Missouri reminds her students that the sensors used in light meters have been calibrated for white skin; rather than resorting to the offensive Vaseline solution, they need to manage the built-in bias of their instruments, in this case opening their cameras’ apertures one or two stops to allow more light through the lens. Filmmakers working with celluloid also need to take into account that most American film stocks weren’t manufactured with a sensitive enough dynamic range to capture a variety of dark skin tones. Even the female models whose images are used as reference points for color balance and tonal density during film processing — commonly called “China Girls” — were, until the mid-1990s, historically white.
In the face of such technological chauvinism, filmmakers have been forced to come up with workarounds, including those lights thrown on Poitier and a variety of gels, scrims and filters. But today, such workarounds have been rendered virtually obsolete by the advent of digital cinematography, which allows filmmakers much more flexibility both in capturing images and manipulating them during post-production.”
and from the original article:
The artists feel certain that the ID-2 camera and its boost button were Polaroid’s answer to South Africa’s very specific need. “Black skin absorbs 42% more light. The button boosts the flash exactly 42%,” Broomberg explained. “It makes me believe it was designed for this purpose.”
In 1970 Caroline Hunter, a young chemist working for Polaroid in America, stumbled upon evidence that the company was effectively supporting apartheid. She and her partner Ken Williams formed the Polaroid Workers Revolutionary Movement and campaigned for a boycott. By 1977 Polaroid had withdrawn from South Africa, spurring an international divestment movement that was crucial to bringing down apartheid.
The title of the exhibition, To Photograph the Details of a Dark Horse in Low Light, refers to the coded phrase used by Kodak to describe a new film stock created in the early 1980s to address the inability of earlier films to accurately render dark skin.
The show also features norm reference cards that always used white women as a standard for measuring and calibrating skin tones when printing photographs. The series of “Kodak Shirleys” were named after the first model featured. Today such cards show multiple races.
Forever reblog with added commentary
Yes! It’s back! I was trying to find this post
Added information. I really really need a book on cinematography techniques for lighting darker skin tones
I’ve posted information about this before, and I want to reblog it again because it’s so important.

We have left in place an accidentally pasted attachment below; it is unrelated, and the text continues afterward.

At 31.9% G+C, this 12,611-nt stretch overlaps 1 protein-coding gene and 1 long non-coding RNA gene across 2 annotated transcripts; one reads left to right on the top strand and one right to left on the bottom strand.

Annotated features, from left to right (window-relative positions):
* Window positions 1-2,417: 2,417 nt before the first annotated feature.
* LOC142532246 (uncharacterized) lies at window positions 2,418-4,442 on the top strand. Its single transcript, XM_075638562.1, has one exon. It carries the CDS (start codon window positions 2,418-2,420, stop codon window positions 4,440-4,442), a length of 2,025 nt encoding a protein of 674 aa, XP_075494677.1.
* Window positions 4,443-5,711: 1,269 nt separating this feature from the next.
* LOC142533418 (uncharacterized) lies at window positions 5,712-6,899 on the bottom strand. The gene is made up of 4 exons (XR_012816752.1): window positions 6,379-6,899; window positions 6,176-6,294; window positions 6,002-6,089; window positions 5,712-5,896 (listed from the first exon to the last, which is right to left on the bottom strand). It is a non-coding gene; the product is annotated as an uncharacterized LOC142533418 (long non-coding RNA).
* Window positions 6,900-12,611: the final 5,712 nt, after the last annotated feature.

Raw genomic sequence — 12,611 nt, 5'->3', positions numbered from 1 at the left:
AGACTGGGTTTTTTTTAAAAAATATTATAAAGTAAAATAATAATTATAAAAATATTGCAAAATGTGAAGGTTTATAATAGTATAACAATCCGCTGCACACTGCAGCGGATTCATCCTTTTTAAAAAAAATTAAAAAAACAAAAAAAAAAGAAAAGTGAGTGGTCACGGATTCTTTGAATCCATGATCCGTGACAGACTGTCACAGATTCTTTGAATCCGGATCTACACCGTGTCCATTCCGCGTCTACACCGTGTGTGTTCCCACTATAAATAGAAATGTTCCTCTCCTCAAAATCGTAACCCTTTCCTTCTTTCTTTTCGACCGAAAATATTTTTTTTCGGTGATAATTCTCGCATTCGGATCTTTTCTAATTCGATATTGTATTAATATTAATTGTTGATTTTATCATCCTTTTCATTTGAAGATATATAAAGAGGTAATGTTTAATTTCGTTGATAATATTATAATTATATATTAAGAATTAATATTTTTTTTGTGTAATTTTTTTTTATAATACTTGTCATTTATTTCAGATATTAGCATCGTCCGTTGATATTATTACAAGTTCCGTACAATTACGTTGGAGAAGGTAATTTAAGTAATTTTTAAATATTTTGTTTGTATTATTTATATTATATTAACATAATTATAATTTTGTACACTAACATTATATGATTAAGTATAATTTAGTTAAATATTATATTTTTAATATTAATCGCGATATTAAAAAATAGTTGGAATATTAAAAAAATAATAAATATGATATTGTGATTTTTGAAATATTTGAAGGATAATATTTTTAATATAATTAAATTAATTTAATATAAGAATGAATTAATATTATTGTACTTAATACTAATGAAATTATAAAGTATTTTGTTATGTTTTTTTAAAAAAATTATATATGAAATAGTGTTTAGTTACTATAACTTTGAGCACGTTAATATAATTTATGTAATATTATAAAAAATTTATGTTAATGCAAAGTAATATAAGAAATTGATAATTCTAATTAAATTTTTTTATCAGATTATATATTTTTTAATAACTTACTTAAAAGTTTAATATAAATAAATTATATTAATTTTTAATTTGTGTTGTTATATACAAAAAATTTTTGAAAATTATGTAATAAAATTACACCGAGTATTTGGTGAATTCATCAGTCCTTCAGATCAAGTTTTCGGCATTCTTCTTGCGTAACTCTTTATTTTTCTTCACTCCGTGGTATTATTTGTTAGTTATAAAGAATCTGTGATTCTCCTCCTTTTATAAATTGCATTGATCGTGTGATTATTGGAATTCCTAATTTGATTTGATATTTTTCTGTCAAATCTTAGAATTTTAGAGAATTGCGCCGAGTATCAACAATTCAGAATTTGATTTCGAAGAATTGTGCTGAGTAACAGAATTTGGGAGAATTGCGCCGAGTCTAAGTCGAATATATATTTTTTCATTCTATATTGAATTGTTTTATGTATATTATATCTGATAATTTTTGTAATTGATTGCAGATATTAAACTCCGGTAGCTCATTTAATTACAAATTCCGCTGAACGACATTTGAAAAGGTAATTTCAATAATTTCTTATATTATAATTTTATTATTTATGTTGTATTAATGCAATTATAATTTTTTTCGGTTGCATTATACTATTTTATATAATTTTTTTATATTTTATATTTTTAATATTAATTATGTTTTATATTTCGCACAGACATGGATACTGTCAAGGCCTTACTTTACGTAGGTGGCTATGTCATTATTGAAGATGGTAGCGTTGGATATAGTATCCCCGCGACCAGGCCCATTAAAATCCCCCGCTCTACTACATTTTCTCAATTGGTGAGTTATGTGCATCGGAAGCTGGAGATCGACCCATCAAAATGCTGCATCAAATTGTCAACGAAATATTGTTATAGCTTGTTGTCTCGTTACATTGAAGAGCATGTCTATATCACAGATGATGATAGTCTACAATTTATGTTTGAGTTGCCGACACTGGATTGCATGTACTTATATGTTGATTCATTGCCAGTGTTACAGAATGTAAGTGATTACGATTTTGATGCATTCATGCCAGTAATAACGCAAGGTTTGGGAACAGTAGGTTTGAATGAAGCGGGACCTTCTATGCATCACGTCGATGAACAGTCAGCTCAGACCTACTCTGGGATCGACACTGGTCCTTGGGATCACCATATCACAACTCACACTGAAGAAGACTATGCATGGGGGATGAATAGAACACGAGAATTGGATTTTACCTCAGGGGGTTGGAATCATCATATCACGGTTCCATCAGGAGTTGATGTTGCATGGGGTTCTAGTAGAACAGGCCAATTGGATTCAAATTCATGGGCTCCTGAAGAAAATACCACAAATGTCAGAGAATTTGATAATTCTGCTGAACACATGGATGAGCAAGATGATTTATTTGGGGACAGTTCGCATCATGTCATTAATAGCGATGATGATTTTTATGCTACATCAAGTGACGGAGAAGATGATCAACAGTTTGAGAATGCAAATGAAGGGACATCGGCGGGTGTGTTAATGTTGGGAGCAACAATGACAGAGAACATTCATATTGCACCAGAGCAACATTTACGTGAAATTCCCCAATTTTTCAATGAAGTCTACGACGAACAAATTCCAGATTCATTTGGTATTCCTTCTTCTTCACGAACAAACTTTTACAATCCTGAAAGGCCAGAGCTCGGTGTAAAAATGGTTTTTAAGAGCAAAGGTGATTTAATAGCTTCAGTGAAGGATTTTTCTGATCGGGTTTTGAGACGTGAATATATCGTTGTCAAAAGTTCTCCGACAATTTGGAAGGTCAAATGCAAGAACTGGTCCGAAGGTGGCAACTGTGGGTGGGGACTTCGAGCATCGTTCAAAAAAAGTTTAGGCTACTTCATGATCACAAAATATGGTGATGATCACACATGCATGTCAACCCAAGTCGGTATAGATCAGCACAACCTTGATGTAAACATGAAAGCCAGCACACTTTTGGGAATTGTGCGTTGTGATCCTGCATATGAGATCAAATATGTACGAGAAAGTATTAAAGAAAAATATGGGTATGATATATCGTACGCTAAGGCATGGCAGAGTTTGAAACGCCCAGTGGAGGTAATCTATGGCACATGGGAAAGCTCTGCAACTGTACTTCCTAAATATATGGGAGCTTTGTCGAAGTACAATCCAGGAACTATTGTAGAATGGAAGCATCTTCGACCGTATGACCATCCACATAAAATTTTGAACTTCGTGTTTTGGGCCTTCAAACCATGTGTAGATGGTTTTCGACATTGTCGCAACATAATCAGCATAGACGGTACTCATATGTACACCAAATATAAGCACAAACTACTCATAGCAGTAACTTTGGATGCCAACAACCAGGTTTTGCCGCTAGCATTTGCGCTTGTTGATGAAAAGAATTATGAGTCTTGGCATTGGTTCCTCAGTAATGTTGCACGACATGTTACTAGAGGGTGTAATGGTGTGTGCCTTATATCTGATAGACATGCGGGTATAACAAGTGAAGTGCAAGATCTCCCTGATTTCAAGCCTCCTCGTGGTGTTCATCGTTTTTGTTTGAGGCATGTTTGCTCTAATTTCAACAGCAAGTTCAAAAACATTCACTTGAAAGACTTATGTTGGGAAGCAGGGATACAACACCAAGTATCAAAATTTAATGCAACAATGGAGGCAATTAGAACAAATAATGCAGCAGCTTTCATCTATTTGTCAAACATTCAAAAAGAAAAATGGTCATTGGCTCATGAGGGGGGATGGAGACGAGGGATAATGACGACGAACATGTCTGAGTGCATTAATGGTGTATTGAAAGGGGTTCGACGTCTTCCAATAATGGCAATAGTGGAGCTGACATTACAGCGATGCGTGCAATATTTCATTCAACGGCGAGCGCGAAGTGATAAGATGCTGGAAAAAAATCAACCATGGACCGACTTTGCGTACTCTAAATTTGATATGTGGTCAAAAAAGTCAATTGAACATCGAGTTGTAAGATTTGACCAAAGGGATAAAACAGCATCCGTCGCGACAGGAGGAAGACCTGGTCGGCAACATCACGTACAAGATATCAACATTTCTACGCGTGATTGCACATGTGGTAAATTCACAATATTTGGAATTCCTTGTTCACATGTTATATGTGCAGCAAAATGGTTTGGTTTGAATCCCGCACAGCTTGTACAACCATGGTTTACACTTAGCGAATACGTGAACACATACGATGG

People really need to understand what it means that racism is built into so many of our technologies, our education, our lives…too many people seem to believe that racism is about feelings and interactions.
A lot of the photos I have posted of artworks are old photographs that use films that oversaturate dark skin tones or blast them out with contrast. They need to be modified where possible in order for dark skinned people portrayed in the paintings to be visible at all.
I’ve been thinking a lot about what people deserve from other people, like, whether they deserve to know if you have feelings for them, or if you’ve been friends for years, whether they deserve to be the one you go to when you need to talk to someone, or whether they deserve to know what your home life is like, or whether they deserve to know how fucked up you really are.
We have this notion that, at some point, people earn access to these parts of us. But at what point? At what point do we feel like we owe them? This kind of thought process has always troubled me because I’m naturally a very private person, and sometimes I don’t feel like I owe anybody anything. If I choose them, I choose them because I want to, not because they deserve to be chosen.
I think at some point we need to stop expecting people to give pieces of themselves. Those precious pieces may be all they have left, they may be the bones holding them together. And you are not entitled to that, not one bit. You only deserve what you’re given.”
That was so beautiful
Thank God someone finally said this. I’m so sick of stating that Western intervention and invasion of other countries fuels terrorism only for people to respond 'They did 9/11 first!'
In 1953 the UK & the US staged a coup of the democratically elected leader of Iran and installed a dictator who was more to their liking. Today the US continues to support brutal dictators (such as in Saudi Arabia) where it suits them to do so. Palestine has been occupied for decades. The list of Western imperial foreign policies over the past decades could go on and on.
9/11 was not only only a result religious extremism and it certainly was not because 'they hate our freedoms.' Terrorism is often primarily politically motivated and anyone who is serious about preventing it had better take some fucking notice of this fact.
when you find that perfect gif but don’t know how to use it
You can reverse the flow of the hotdogs if you concentrate hard enough
oh my god you can